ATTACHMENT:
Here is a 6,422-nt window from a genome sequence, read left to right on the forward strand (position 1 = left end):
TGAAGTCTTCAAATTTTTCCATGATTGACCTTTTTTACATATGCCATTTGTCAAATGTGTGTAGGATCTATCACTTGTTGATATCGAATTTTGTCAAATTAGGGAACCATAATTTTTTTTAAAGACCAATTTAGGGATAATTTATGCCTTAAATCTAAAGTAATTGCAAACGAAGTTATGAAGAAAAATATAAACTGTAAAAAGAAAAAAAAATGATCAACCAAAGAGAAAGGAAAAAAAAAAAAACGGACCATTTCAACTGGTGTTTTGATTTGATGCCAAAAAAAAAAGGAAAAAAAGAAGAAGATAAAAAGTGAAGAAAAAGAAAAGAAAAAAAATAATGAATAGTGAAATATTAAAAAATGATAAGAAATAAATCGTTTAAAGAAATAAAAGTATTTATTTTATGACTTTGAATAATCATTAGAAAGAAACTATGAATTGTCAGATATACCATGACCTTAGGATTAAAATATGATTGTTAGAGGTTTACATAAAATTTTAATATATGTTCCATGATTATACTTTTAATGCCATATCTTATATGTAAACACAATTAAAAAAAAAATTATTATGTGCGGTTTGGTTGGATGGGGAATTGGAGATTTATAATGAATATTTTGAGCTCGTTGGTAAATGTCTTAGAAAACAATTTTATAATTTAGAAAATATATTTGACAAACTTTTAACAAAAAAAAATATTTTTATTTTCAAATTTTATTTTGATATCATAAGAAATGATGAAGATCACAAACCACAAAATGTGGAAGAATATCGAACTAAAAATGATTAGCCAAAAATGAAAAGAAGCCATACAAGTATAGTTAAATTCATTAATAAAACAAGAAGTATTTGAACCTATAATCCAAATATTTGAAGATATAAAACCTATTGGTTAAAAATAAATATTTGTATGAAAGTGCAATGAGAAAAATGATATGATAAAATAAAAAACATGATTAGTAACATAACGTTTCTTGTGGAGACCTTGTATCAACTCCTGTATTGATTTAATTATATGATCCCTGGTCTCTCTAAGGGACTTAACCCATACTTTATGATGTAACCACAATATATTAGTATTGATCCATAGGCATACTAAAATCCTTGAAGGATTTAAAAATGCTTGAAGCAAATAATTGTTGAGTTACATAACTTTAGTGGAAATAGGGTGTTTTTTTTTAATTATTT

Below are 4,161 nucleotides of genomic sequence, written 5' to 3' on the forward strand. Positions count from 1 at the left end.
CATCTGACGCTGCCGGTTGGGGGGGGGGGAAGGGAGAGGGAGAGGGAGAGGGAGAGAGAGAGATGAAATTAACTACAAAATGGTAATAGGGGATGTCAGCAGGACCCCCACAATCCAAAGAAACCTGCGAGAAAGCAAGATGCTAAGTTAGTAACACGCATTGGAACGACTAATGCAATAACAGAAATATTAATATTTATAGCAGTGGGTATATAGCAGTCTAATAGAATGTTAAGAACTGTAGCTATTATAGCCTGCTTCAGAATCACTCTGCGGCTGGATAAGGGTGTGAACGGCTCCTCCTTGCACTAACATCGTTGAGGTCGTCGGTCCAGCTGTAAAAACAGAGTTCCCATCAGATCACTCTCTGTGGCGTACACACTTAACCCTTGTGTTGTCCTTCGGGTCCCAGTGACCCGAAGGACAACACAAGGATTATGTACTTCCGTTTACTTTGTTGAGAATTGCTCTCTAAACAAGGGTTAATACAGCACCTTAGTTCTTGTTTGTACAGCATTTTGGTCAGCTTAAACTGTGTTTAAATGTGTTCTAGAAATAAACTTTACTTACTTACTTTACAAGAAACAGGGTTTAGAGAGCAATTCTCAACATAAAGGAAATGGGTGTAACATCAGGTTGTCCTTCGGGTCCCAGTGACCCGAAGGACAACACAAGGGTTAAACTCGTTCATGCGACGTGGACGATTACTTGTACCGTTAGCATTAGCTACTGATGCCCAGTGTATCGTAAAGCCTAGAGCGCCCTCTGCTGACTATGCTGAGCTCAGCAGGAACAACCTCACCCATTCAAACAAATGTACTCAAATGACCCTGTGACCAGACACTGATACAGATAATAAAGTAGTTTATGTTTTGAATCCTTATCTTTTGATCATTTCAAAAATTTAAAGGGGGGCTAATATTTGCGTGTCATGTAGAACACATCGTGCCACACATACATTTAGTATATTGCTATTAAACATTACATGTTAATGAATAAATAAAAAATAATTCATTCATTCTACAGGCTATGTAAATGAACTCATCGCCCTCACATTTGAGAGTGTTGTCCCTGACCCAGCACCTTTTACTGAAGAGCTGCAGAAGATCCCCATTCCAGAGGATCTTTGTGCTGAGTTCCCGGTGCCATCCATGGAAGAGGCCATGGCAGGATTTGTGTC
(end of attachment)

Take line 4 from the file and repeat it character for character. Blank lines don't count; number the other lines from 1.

CATCTGACGCTGCCGGTTGGGGGGGGGGGAAGGGAGAGGGAGAGGGAGAGGGAGAGAGAGAGATGAAATTAACTACAAAATGGTAATAGGGGATGTCAGCAGGACCCCCACAATCCAAAGAAACCTGCGAGAAAGCAAGATGCTAAGTTAGTAACACGCATTGGAACGACTAATGCAATAACAGAAATATTAATATTTATAGCAGTGGGTATATAGCAGTCTAATAGAATGTTAAGAACTGTAGCTATTATAGCCTGCTTCAGAATCACTCTGCGGCTGGATAAGGGTGTGAACGGCTCCTCCTTGCACTAACATCGTTGAGGTCGTCGGTCCAGCTGTAAAAACAGAGTTCCCATCAGATCACTCTCTGTGGCGTACACACTTAACCCTTGTGTTGTCCTTCGGGTCCCAGTGACCCGAAGGACAACACAAGGATTATGTACTTCCGTTTACTTTGTTGAGAATTGCTCTCTAAACAAGGGTTAATACAGCACCTTAGTTCTTGTTTGTACAGCATTTTGGTCAGCTTAAACTGTGTTTAAATGTGTTCTAGAAATAAACTTTACTTACTTACTTTACAAGAAACAGGGTTTAGAGAGCAATTCTCAACATAAAGGAAATGGGTGTAACATCAGGTTGTCCTTCGGGTCCCAGTGACCCGAAGGACAACACAAGGGTTAAACTCGTTCATGCGACGTGGACGATTACTTGTACCGTTAGCATTAGCTACTGATGCCCAGTGTATCGTAAAGCCTAGAGCGCCCTCTGCTGACTATGCTGAGCTCAGCAGGAACAACCTCACCCATTCAAACAAATGTACTCAAATGACCCTGTGACCAGACACTGATACAGATAATAAAGTAGTTTATGTTTTGAATCCTTATCTTTTGATCATTTCAAAAATTTAAAGGGGGGCTAATATTTGCGTGTCATGTAGAACACATCGTGCCACACATACATTTAGTATATTGCTATTAAACATTACATGTTAATGAATAAATAAAAAATAATTCATTCATTCTACAGGCTATGTAAATGAACTCATCGCCCTCACATTTGAGAGTGTTGTCCCTGACCCAGCACCTTTTACTGAAGAGCTGCAGAAGATCCCCATTCCAGAGGATCTTTGTGCTGAGTTCCCGGTGCCATCCATGGAAGAGGCCATGGCAGGATTTGTGTC